10. The inserts are grommets that press in to a counter bored hole. They usually have a barrel swivel pass through with one end hanging out for the hook and the other inside the bait with a through wire from nose to tail passing through the swivel to hold it in. The wire has a loop twisted on one end and is pushed through from the head end and then another is twisted at the tail end (tail wrap). Most of those baits do not use screw eyes. There ia a lot of information on that site ,search through wiring. http://www.stripersonline.com/surftalk/forumdisplay.php?f=169
  11. You can turn with a lathe with the part off center. It is easier to do with a duplicator attached to the lathe. I am getting ready to try it. There are some tutorials on turning off center on Stripersonline.com surftalk. The basics are you make marks for the centerline as you normally would then make two marks the same distance off center. You turn the part so far off center then move the lathe centers to the oppposite off center mark and complete the turning. The duplicator gives you equal depth of cut so both sides off the oval shape are uniform. It is supposed to be a little touchy to do.
  12. What type of wood is it? Some woods are way more prone to swelling damage then others . Basswood is real bad. I make baits out of White and Red Cedar and some Mahogany. These woods are way less prone to swelling from moisture. I use prop for a sealer and then automotive two part primer sealer for a prime coat. I do not seal the screw eye entry points. It is hard to tell from the picture if it is an adhesion problem or swelling is the bait split as well? I have been using adhesion promoter after the propionate is scuffed and before priming and tests went very well ths season. It is made for helping paint adhesion on flexible bumpers and available in spray cans, a can goes a long way. I fish for Muskie and big Muskie teeth puncture anything so the wood resitance to swelling and paint adhesion is critical.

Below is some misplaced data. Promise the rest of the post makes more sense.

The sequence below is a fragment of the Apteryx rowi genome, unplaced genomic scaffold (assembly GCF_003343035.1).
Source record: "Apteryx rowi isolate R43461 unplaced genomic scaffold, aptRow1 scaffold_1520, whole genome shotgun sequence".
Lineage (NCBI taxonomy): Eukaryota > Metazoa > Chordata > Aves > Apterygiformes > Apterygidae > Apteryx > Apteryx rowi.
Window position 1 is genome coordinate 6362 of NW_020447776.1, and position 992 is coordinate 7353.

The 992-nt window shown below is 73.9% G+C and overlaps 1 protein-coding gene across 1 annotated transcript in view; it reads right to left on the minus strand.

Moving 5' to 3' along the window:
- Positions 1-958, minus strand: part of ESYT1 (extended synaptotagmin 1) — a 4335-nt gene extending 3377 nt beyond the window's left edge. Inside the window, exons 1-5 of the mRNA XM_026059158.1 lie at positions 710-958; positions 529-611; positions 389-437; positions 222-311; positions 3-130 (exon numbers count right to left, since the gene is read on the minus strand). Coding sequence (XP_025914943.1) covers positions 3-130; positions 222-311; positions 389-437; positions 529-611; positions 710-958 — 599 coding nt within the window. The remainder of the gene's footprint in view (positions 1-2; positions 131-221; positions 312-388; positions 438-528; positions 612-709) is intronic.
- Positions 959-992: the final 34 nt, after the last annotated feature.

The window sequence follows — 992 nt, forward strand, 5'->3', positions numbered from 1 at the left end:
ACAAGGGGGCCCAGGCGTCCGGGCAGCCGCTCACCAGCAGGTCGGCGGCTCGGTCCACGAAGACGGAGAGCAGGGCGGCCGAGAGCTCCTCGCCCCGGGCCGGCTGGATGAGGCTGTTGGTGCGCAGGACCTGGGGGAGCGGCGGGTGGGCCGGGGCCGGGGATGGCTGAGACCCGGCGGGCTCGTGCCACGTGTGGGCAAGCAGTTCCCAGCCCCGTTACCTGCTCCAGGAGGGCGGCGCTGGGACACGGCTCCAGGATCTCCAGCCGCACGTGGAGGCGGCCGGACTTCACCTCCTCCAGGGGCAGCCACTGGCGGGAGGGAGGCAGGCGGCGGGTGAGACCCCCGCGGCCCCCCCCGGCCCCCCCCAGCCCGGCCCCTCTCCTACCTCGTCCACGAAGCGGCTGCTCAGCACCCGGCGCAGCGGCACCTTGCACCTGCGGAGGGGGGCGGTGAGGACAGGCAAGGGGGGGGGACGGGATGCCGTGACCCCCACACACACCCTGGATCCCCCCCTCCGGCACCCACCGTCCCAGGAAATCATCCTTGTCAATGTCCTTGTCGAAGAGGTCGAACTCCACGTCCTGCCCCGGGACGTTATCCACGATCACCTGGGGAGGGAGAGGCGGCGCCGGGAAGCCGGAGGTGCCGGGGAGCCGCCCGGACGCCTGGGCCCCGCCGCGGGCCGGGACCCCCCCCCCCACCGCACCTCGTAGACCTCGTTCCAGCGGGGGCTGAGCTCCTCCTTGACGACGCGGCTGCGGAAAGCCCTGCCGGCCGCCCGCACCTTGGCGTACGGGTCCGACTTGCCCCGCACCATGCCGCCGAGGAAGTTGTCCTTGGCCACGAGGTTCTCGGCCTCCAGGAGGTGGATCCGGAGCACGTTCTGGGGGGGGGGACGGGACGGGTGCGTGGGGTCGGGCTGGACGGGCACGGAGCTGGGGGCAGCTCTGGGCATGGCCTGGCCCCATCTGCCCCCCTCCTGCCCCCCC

13. FishThanks

    Musky Lures

    We are fortunate to have a lot of local bait makers around lake Saint Clair. Many of them are pros and a quite a few hobby bait makers. I have and fish baits from almost all of them. Some have through wire all the way, some screw eyes only and even one maker uses screw eyes at the line tie and body side of the joint with a hook hanger on the belly and a through wired tail. I have not had a failure on ony of them. I have had screw eyes turn with fish but we turn them back straight and keep on fishing them. I build mine with srew eyes using .072 on the baits under six inches and the eight inch and over I use .092. I use Cedar and Mahogany. Through wired is great but usually requires a two piece bait being split in half. These are usually not a lathe turned bait bait, they are usually made in shapers and custom duplicators. There is a lot of information for through wiring lathe turned baits on a Striper site called surftalk under lure building, much of it is geared towards a different style of bait however a lot of the information crosses over depending on your design. good luck and have fun. David
  14. I would try to move the line tie to the nose of the body. I feel the area of the bill behind the line tie acts more like part of the body instead of a longer bill trying to get more depth. Look at a ten inch Nils Master or a WIley Diver. You may have to watch the bill length so you will be able to tune it. If you are going to run a belly hook make sure it on for testing. good luck
  15. I also build Muskie baits. I built a sliding fixture for cutting lip slots on my table saw and use a 80 tooth with raker teeth that cuts leaving a flat bottom for the lip slot. It is I believe .110 kerf. when I tried the .125 which is a standard the slot was to loose.The fixture has adjustable stop blocks at each end that I set with a little slop end to end. I make two quick passes through the saw with the bait pushed each way on the blocks to open the slot up just a little extra. I leave just a little extra to allow for primer and paint.